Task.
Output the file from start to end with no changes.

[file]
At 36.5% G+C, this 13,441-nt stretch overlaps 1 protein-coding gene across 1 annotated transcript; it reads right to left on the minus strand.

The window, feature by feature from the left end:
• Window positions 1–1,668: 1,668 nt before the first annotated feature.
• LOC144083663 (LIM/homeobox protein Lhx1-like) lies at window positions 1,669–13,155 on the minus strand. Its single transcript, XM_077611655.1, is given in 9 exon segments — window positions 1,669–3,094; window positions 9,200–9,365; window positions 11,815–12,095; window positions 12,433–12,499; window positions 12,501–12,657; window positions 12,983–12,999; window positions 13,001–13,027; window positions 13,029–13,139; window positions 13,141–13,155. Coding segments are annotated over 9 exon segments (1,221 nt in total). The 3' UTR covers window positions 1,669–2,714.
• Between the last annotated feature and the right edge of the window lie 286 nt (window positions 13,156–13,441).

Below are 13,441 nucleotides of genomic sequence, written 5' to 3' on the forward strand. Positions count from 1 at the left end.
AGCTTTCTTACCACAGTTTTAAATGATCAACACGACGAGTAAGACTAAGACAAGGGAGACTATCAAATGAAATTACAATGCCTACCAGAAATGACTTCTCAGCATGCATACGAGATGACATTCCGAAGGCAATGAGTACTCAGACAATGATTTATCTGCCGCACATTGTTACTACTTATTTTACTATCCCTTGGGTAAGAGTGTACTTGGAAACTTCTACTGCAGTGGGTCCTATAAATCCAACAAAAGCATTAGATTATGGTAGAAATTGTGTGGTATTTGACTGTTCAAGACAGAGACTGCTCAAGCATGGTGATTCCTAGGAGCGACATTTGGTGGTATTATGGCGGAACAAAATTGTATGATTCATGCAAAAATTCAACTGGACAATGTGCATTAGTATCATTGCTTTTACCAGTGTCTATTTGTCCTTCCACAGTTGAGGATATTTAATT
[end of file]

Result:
At 36.5% G+C, this 13,441-nt stretch overlaps 1 protein-coding gene across 1 annotated transcript; it reads right to left on the minus strand.

The window, feature by feature from the left end:
• Window positions 1–1,668: 1,668 nt before the first annotated feature.
• LOC144083663 (LIM/homeobox protein Lhx1-like) lies at window positions 1,669–13,155 on the minus strand. Its single transcript, XM_077611655.1, is given in 9 exon segments — window positions 1,669–3,094; window positions 9,200–9,365; window positions 11,815–12,095; window positions 12,433–12,499; window positions 12,501–12,657; window positions 12,983–12,999; window positions 13,001–13,027; window positions 13,029–13,139; window positions 13,141–13,155. Coding segments are annotated over 9 exon segments (1,221 nt in total). The 3' UTR covers window positions 1,669–2,714.
• Between the last annotated feature and the right edge of the window lie 286 nt (window positions 13,156–13,441).

Below are 13,441 nucleotides of genomic sequence, written 5' to 3' on the forward strand. Positions count from 1 at the left end.
AGCTTTCTTACCACAGTTTTAAATGATCAACACGACGAGTAAGACTAAGACAAGGGAGACTATCAAATGAAATTACAATGCCTACCAGAAATGACTTCTCAGCATGCATACGAGATGACATTCCGAAGGCAATGAGTACTCAGACAATGATTTATCTGCCGCACATTGTTACTACTTATTTTACTATCCCTTGGGTAAGAGTGTACTTGGAAACTTCTACTGCAGTGGGTCCTATAAATCCAACAAAAGCATTAGATTATGGTAGAAATTGTGTGGTATTTGACTGTTCAAGACAGAGACTGCTCAAGCATGGTGATTCCTAGGAGCGACATTTGGTGGTATTATGGCGGAACAAAATTGTATGATTCATGCAAAAATTCAACTGGACAATGTGCATTAGTATCATTGCTTTTACCAGTGTCTATTTGTCCTTCCACAGTTGAGGATATTTAATT